How divorce and remarriage could impact your Colorado estate plan
Whether the proverbial ink has just dried on your divorce decree or you have been divorced long enough to already enter into a subsequent marriage, you should read this. After the turmoil of a divorce, one of the last things on your mind is probably the impact that it will have on your estate plan, but, you must understand what will happen if you don’t review and redraft those vital documents.
You may assume that the intestacy laws work in Colorado like they do in some other states, that your will, trust, life insurance policies, real estate titles, account designations and other estate planning documents, will remain unchanged by a divorce. After all, the two things have nothing to do with one another, right? That assumption couldn’t be more wrong, actually.
What’s the worst that could happen?
Under Colorado law, namely Colorado Revised Statute 15-11-804(2), a divorce or annulment of your marriage will revoke any bequest or designation made to your former spouse, as well as any bequest or designation made to a relative of your former spouse (except children that the two of you share biologically or via legal adoption). The same goes for appointing a now-former spouse or former in-law to be a health care or financial power of attorney on your behalf or to be your estate’s personal representative, executor, administrator, conservator, agent or guardian; that designation is effectively revoked by a divorce.
The impact of a dissolution or annulment of your marriage doesn’t stop there. Property that you shared with your spouse that included a right of survivorship (as joint tenants or community property) is automatically converted, upon a divorce or annulment of your marriage, into a tenancy in common. In the somewhat unlikely event that your divorce or annulment is legally cancelled or nullified, or that you remarry the same spouse in the future, the revocation reverses, and all goes back the way it was originally intended.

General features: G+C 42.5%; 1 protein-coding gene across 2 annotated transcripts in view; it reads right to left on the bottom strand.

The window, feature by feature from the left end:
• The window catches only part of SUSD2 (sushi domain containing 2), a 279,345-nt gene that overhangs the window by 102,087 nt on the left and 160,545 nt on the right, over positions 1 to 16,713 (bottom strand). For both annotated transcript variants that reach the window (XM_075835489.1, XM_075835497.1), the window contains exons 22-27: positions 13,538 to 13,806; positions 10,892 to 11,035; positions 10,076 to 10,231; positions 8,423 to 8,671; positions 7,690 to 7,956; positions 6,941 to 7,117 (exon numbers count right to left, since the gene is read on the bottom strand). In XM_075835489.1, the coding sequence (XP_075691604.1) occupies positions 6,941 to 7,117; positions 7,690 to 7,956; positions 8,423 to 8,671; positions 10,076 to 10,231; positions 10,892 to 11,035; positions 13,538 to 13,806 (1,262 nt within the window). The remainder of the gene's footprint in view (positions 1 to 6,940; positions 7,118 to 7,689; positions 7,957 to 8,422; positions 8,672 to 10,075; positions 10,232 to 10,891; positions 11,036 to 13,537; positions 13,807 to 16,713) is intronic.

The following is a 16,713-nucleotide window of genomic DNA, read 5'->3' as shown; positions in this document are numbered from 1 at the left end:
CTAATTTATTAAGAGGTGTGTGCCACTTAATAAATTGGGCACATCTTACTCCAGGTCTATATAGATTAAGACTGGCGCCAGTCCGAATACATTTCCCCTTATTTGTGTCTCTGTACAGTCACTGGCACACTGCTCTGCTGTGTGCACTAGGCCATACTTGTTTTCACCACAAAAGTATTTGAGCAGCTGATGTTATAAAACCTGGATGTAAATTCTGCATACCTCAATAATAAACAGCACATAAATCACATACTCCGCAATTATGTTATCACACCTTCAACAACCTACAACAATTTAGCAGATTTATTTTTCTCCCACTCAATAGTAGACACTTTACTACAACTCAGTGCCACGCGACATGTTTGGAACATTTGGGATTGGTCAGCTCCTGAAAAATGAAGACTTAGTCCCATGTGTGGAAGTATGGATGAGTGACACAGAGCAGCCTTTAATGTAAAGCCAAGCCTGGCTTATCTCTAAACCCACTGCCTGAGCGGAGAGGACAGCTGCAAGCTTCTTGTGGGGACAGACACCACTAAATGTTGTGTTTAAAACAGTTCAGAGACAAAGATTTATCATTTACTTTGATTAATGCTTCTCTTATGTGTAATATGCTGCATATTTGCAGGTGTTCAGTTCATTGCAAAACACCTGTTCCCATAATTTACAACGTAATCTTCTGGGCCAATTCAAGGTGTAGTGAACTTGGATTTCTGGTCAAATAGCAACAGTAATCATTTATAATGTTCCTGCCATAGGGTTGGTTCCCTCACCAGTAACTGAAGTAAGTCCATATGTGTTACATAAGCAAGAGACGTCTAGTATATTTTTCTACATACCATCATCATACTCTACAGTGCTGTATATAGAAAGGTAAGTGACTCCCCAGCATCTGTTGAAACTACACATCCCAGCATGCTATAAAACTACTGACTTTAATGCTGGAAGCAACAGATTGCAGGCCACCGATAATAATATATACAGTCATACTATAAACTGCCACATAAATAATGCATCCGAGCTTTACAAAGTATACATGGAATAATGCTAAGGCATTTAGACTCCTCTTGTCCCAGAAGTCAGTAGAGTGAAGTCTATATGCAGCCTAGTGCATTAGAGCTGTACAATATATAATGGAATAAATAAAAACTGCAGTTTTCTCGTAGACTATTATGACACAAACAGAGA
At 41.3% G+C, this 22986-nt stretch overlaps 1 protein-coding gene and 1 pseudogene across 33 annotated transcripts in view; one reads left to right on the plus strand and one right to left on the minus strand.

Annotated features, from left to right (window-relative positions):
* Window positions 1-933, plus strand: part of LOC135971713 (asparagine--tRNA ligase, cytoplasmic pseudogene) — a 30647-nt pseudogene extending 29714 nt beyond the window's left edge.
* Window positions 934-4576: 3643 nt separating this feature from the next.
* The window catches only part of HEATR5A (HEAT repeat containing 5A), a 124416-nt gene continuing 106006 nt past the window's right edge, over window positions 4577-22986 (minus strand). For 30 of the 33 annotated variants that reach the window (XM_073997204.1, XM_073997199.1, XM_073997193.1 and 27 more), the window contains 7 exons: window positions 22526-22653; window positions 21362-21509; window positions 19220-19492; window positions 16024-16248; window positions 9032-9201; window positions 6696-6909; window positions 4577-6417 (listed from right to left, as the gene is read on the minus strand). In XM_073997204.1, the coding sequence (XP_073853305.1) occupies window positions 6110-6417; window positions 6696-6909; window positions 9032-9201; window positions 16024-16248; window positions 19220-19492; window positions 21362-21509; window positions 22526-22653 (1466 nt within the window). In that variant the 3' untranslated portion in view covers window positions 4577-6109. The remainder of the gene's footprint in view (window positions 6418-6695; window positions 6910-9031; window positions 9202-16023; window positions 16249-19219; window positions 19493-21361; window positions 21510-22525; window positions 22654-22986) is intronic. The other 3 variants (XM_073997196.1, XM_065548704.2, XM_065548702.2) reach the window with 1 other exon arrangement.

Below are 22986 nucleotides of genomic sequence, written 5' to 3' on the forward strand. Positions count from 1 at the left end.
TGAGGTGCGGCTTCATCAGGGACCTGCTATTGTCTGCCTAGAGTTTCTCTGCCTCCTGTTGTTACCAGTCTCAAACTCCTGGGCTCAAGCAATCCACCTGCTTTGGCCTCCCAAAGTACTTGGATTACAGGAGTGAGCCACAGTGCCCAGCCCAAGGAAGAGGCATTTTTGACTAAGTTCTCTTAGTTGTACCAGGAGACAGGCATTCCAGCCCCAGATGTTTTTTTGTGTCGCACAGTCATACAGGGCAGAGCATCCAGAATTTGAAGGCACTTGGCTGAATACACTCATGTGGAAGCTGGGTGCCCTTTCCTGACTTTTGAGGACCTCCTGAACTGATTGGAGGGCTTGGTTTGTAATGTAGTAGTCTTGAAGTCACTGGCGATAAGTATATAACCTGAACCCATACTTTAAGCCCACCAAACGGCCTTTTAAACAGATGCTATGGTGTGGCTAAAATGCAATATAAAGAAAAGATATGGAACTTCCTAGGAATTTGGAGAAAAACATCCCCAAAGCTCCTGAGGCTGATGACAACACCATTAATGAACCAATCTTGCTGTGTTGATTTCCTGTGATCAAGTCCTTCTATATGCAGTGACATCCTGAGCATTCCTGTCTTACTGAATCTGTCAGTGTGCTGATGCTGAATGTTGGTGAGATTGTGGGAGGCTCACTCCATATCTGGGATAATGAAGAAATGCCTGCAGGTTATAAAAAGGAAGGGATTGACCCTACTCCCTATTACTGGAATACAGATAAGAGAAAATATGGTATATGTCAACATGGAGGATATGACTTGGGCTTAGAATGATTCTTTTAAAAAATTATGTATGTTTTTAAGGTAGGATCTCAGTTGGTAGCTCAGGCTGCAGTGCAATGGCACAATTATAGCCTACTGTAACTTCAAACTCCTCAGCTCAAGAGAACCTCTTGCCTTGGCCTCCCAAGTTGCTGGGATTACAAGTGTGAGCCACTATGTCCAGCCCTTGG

It is very important to note that Colorado law doesn’t discriminate on whether you have a good relationship with your former spouse or a contentious one: if you divorce or have your marriage annulled, your estate plan will be automatically and inexorably altered. Your intent to provide for your former spouse or relatives – including any former step-children whom you did not formally adopt – is irrelevant in this instance. If you want those people to inherit property or serve some capacity in your estate plan, you must proactively encompass those wishes in a new estate plan.
If you have divorced without drafting a new estate plan, then Colorado’s intestacy laws will apply to any assets you leave behind. This means that, rather than your former spouse and beloved step-children or in-laws inheriting your assets, the state will dictate, after the probate process, where your belongings go after you’re gone.
You don’t want this to happen, do you? Then don’t let it. An estate plan should be revisited after any big life event, but in the case of a divorce, it is absolutely crucial that your current wishes be communicated to avoid any legal entanglements or encumbrances posed by the state’s probate laws. Estate planning is one area of your life where you definitely don’t want to “do it yourself,” though; trying to muddle your way through with a cookie cutter form can lead to disappointment and legal woes for years to come after you pass away. To get started on a new estate plan, or to revise one drafted during a prior marriage, contact an experienced estate planning attorney today.